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Portillo keeps his cards close

The annual general meeting of the Centre for Policy Studies is a grand

affair. The great and the good turn up to salute a thinktank that has been

at the heart of Conservative thinking for 25 years. The guest speaker has a

gilt-edged opportunity to lay out fresh Tory thinking and to be guaranteed

extensive media coverage.

So why did Michael Portillo, who had been invited to give the coveted

address this year, choose to talk about stakeholder pensions and annuities?

Most of the audience, few of whom are financial experts and none of whom

follow the debate on stakeholder and annuities with the assiduity of Money

Marketing&#39s readership, were clearly baffled. Indeed, Portillo went as far

as to warn the audience that his speech would be technical and dull.

But then, Portillo was obviously not talking simply to the people in the

room. He had other audiences in mind.

First off, of course, Portillo was speaking to the political editors of

the national newspapers. He was saying, in effect: “You won&#39t find me

straying far from my brief in the run-up to the election. You certainly

won&#39t find me saying anything that could be interpreted as undermining or

threatening William Hague in any way. And if you do, then I&#39ll start making

even more boring speeches. So there.” He achieved that aim in spades,

securing quiet coverage in the FT and the middle pages of other papers.

His second audience was people like you and me – nerds who follow the ins

and outs of financial services with all the enthusiasm of trainspotters.

For us, Portillo&#39s speech gave valuable pointers about how the

Conservatives will tackle pension and savings issues over the next few


Pointer number one, naturally, is that the Conservatives see stakeholder

pensions and annuities as potentially big political issues.

As people become more savvy about saving and about stockmarket inv-estment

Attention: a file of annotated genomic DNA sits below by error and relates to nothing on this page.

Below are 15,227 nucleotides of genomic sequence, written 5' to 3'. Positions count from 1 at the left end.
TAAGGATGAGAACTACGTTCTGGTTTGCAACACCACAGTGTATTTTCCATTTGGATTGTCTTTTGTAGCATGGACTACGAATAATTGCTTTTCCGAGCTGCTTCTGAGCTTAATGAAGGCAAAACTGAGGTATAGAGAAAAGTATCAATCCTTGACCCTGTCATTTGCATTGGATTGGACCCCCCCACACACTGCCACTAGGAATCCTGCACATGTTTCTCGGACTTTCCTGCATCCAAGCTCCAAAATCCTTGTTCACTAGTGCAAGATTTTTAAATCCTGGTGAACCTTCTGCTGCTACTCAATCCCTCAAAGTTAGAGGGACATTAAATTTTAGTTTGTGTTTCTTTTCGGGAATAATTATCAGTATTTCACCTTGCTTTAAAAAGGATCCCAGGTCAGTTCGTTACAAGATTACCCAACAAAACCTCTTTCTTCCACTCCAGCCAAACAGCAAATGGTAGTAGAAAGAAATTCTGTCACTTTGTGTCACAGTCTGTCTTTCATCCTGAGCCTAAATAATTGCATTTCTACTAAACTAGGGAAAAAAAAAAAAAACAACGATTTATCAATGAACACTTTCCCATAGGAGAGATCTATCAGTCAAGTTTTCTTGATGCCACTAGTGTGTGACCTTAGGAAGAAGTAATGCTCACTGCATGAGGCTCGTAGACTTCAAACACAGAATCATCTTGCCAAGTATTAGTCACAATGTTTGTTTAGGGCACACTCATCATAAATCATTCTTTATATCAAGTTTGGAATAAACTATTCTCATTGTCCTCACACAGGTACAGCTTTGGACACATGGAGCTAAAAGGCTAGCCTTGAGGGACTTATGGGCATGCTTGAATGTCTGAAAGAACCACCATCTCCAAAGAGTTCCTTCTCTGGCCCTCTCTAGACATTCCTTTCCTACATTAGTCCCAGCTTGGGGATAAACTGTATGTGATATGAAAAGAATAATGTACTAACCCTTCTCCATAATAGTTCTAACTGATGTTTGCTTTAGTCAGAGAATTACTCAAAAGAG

in particular, so they are becomingdisillusioned with the restrictions

surround-ing annuities.

The Government appears to be doing little. There is, by all accounts, a

quiet Whitehall review, but apart from raising the compulsory purchase age,

there is little prospect ofsignificant reform. So Portillo has seenhis

opportunity and has ironically endorsed the report of former Labour MP

Oonagh MacDonald.

On stakeholder pensions, Portillo has become the friend of the

high-chargingindustry and independent financial advisers. He is firmly

against the 1 per cent charge cap and deeply in favour of advice.

To say that Portillo has been captured by the fund management and IFA

industry is the under-statement of the century. One can certainly see the

influence of Howard Flight, one of Portillo&#39s Treasury team, at work. He is

likely to have advised on the content of the speech and he has long been a

champion of the IFA community.

Finally, of course, Portillo&#39s speech represents the traditional dominance

of the Treasury over the Department of Social Security. As in all things,

even in Opposition, Treasury people dominate everyone else. While the

detail of stakeholder still resides at the DSS, the political will and the

broad overview remain with the Treasury. And things look like they would

remain that way under a Conservative Government.

Recent events, indeed, make the prospect of a Tory Government in the not

so distant future somewhat more realistic. To this extent, the major

disappointment of Portillo&#39s speech was the lack of any policy solutions.

Most people agree that stakeholder is an elastoplast solution, and that

some of the fundamental issues surrounding saving have not been addressed.

They were not helped by Portillo&#39s speech.

But then, one of the lessons of Opposition, as Portillo knows better than

most, is keep your cards close to your chest until you have to play your



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